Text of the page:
Parisian Living

Becoming French 101: How to Live and Work in France

by Paige Bradley Frost
Written By

Paige Bradley Frost

Paige Bradley Frost lived in Paris for nearly a decade and was a regular contributor to HiP Paris. In 2016, she swapped the Banks of the Seine for the beaches of San Diego, California where she now serves as Executive Director of the nonprofit organization, Women's Empowerment International. Still, her heart remains with the French capital where she hopes to one day return. View Paige Bradley Frost's Website

40 comments on “Becoming French 101: How to Live and Work in France

My story is pretty classic i guess. I met a man, he’s french and that’s how i ended up in France. Most people marvel at the notion of how romantic it is to meet a french man, move to France, live in France (Paris especially), but there’s really nothing romantic about this whole process when you deal with French Administration =)

I must admit, i had an easier way compared to many others. However, things have gone wrong in many ways possible and patience have been tested, resulting in new found level of gratitude appreciating efficiency and convenience back home (Singapore).

I thought i had fully prepared myself for anything but french administration/paper is one thing you can never prepare yourself enough.

I applied for my company to transfer me to France. It took a year but it happened. Then we started with the procedures of application. I am on the Carte Bleue Européenne visa. My company did everything for me, even paid the fees. To be honest, i didnt even read up on the types of visa, i didnt do any research on that. I still feel i’m really luck with that, because it would have been an absolute horror if i have to find a way to France on my own – which i kind of concluded to be impossible. I did get an impression that this visa is not really common, even though this has existed since 2007, not many people in the administration have handled this. I have to of course provide many documents, and they need to be translated by a certified translator to French. The HR of my company was in constant contact with OFII and finally i got my visa approved. Then started the long process of obtaining my carte de sejour – which the sous perfecture kind of screwed up because they have never seen a Carte Bleue Européenne before( !!). They sent me for medical check, for 200 hour french class, 2 introductory Integration to France full day classes – stuffs i have to do in order to get my Carte de Sejour approved, however it turns out that i didnt have to do any of these, because for Carte Bleue Européenne visa, we are here to work like immediately, noone that i spoke to ( add on language barrier) understood what my visa comprises and the process. In the end my company’s HR had to help clarify with OFII on these and finally i got my carte de sejour, without having to go for all those things i mentioned ( but by then i had already gone for medical check up and 1 Integration class).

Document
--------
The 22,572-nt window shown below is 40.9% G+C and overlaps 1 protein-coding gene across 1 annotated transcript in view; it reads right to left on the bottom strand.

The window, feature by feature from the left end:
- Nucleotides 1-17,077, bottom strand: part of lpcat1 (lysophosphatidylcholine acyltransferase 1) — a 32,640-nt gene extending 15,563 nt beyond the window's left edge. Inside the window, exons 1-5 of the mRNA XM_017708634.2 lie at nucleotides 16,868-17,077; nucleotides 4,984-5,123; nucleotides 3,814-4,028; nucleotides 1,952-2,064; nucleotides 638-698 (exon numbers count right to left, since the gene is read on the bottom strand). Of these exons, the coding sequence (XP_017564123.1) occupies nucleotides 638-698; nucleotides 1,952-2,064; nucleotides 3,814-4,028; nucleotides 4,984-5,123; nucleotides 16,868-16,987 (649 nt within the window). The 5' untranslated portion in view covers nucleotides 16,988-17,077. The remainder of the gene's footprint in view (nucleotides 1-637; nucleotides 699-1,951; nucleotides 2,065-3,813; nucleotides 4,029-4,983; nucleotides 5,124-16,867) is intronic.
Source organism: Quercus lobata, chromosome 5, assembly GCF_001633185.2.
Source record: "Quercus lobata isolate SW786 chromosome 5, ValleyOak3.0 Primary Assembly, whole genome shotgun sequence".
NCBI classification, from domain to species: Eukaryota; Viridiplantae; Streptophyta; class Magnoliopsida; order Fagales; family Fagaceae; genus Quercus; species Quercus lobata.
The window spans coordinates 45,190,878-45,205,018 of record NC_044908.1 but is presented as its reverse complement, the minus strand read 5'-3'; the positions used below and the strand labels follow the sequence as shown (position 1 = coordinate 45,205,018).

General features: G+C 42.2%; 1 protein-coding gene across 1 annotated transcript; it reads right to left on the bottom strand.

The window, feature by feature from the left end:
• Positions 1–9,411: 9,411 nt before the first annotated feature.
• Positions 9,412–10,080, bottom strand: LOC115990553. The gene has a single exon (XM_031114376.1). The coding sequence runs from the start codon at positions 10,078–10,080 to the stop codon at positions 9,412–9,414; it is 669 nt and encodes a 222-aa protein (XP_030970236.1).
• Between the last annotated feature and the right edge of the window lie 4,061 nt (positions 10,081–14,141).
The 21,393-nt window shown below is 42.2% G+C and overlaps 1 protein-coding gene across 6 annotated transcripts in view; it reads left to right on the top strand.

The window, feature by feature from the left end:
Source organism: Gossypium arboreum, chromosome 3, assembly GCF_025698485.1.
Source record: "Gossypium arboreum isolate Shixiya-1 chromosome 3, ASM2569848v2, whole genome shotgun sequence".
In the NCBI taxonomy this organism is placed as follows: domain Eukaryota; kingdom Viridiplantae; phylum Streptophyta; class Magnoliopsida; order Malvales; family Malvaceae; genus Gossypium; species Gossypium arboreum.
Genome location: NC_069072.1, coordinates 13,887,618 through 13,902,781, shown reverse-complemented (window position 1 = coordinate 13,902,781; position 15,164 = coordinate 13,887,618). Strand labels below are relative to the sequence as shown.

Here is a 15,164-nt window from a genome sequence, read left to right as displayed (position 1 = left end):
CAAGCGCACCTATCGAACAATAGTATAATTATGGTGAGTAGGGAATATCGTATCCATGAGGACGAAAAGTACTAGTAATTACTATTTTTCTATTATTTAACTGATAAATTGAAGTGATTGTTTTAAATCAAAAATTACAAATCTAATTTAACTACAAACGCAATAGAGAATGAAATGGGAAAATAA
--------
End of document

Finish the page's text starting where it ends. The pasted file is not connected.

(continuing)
If you want to feel grateful to your home country, and like your patience to be challenged, or enjoy feeling defeated by life ( by life i mean the French admin), France is a good place to start.

Bon courage a tous

Hello, I truly hope you can answer me 🙂 I love all things French! Have all my life! My home is decorasted French country, I just love everything frenche. I’m 41 years old and have two daughters 11 and 9. I would love to give them the gift of speaking fluent French without an accent and living in France. I have no idea how I can do this. Perhaps I can teachEnglish. I have no idea. Perhaps you can help me with reference to where to find Employment. This sounds very far fetched perhaps but it is something I feel must do.

Very interesting article. I am trying to get working visa. But it is really hard. You should have a lot of patience and positive thinking. Thank you for sharing this information. Greetings!

Interesting suggestions – I learned a lot from the facts – Does someone know where my assistant can locate a sample French Republic Long Stay Visa version to type on ?

We’re two New Yorkers who did an academic year in Paris through MICEFA! Since we left two years ago, we’ve been back three times. Starting to think we should maybe move back! Thanks for your post! 😀

This is such a great post about living and working in France!

I am an American girl from New York who is moving to Paris to study at HEC Paris this June. Feel free to visit my website at booksandbaguettes.com to join me on my journey from New York to Paris!